Show Less
Restricted access

New Creativity Paradigms

Arts Learning in the Digital Age

Series:

Kylie Peppler

Commissioned by the Wallace Foundation, this book explores research indicating that youth are learning new ways to engage in the arts on their own time and according to their own interests. Digital technologies, such as production tools and social media, allow youth to create and share their art. Kylie Peppler urges educators and policy makers to take advantage of «arts learning opportunities» and imagine a school setting where young people are driven by their own interests, using tablets, computers, and other devices to produce visual arts, music composition, dance, and design. This book gives educators an understanding of what is happening with current digital technologies and the opportunities that exist to connect to youth practice, and raises questions about why we don’t use these opportunities more frequently.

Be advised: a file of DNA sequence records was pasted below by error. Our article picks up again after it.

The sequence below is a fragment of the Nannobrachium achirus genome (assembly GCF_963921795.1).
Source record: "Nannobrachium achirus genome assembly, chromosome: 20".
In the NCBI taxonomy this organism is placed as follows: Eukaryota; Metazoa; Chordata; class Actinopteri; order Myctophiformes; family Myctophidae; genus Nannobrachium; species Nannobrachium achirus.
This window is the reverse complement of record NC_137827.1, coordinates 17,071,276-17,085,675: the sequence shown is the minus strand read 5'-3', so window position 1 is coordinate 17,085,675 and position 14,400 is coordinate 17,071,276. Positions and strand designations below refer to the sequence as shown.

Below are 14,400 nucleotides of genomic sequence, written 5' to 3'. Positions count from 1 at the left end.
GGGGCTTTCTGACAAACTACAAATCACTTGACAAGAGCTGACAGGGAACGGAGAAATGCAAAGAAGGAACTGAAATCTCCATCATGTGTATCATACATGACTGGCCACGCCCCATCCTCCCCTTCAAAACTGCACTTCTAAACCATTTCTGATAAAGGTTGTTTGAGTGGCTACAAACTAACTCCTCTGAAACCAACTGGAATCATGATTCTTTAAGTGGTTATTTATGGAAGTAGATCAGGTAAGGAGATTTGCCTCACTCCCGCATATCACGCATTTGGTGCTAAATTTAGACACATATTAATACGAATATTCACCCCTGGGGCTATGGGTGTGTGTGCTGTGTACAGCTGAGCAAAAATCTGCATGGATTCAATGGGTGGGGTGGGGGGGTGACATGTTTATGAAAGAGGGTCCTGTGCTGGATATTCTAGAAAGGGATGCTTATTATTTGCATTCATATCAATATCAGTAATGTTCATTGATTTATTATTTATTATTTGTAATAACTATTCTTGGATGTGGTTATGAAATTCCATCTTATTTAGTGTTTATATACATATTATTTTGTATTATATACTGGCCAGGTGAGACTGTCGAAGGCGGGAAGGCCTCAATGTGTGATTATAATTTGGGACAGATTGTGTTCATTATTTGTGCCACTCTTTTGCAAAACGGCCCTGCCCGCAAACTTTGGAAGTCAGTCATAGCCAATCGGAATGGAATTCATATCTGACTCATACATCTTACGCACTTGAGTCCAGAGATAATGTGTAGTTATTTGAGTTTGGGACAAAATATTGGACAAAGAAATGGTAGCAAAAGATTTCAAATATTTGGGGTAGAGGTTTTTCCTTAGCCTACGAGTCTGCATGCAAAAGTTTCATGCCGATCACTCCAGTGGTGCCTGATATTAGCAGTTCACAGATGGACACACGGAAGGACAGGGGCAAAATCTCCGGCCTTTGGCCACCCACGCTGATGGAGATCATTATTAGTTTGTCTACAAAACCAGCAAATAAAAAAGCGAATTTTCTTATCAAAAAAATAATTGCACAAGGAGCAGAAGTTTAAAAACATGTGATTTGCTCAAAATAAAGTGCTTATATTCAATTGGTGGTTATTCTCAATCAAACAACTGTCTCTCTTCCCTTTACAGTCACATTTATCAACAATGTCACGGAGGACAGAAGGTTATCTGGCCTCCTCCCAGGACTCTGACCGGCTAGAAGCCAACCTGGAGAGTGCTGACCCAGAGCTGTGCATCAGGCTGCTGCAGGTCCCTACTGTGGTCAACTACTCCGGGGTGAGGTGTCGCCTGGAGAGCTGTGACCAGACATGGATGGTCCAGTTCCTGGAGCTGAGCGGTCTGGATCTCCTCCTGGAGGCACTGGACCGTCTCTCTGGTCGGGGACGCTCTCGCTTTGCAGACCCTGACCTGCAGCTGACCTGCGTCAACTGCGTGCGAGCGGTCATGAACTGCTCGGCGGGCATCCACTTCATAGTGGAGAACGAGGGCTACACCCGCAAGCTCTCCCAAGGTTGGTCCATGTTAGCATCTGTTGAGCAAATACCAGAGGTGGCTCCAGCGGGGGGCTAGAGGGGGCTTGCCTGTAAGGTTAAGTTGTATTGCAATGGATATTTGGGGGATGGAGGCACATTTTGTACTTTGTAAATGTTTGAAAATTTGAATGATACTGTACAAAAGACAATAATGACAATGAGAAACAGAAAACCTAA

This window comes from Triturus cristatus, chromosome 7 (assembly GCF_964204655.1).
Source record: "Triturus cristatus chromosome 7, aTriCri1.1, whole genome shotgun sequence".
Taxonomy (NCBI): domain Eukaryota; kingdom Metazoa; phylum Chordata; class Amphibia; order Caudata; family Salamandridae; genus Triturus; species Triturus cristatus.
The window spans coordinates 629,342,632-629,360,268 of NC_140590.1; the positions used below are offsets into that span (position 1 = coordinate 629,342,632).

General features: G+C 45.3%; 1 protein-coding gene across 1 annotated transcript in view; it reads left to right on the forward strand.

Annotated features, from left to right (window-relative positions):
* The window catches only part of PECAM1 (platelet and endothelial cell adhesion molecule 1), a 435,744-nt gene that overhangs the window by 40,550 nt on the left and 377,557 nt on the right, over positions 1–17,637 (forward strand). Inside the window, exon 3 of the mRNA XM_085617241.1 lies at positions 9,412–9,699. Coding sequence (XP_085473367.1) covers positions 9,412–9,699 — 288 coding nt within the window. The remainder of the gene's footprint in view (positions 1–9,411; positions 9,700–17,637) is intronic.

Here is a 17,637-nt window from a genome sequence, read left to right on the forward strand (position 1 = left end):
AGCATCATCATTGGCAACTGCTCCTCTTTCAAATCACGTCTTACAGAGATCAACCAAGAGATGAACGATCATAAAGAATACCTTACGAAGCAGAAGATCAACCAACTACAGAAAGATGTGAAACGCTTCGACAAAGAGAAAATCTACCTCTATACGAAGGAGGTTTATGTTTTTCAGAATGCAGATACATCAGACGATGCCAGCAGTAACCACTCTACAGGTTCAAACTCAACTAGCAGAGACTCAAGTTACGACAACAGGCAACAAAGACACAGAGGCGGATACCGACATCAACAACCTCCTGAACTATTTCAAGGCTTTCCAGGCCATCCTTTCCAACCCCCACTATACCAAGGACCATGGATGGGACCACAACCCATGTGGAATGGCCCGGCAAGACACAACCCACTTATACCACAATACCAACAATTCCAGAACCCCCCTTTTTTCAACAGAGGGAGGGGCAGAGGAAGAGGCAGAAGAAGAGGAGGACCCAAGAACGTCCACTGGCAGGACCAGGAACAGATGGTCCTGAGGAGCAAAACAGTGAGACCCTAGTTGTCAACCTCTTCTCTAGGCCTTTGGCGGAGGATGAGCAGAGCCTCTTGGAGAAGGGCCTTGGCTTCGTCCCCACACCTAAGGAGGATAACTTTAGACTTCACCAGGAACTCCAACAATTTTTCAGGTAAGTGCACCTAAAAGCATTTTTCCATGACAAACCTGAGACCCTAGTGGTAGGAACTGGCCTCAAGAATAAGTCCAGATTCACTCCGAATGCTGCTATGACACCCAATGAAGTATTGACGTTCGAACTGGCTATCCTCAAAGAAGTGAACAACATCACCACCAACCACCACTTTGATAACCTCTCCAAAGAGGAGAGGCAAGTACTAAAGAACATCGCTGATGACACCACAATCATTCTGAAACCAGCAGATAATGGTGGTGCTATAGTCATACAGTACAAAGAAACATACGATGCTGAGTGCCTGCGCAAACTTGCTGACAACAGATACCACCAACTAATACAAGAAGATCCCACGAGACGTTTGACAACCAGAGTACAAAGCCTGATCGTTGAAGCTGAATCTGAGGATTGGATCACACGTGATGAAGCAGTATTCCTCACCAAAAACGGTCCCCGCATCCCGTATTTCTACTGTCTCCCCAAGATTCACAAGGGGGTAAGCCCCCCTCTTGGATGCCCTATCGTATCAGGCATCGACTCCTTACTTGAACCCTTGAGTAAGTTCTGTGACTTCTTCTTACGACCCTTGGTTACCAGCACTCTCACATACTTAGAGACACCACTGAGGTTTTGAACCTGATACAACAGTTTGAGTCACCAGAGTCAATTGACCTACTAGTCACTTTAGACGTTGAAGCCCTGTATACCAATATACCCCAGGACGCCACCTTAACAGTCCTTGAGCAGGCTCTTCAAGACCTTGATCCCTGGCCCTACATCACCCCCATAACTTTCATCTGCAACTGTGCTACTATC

Show Summary Details
Restricted access

About the author

Extract





Kylie Peppler is an assistant professor of Learning Sciences Program at Indiana University. An artist by training, she engages in research that focuses on the intersection of arts, media, new technologies, and informal learning. Peppler’s dissertation work on the study of the media-rich programming environment Scratch resulted in the book, The Computer Clubhouse: Constructionism and Creativity in Youth Communities. Peppler has since collaborated with Leah Buechley, Yasmin Kafai, and Mike Eisenberg to study e-textiles, which resulted in the forthcoming co-edited volume titled, Textile Messages: Dispatches from the World of E-Textiles and Education. Her current work on creativity, computation, and media arts in youth communities is supported by the National Science Foundation and the John D. and Catherine T. MacArthur Foundation.

CONTACT INFORMATION

Kylie Pepplerwww.kpeppler.comkpeppler@gmail.com

You are not authenticated to view the full text of this chapter or article.

This site requires a subscription or purchase to access the full text of books or journals.

Do you have any questions? Contact us.

Or login to access all content.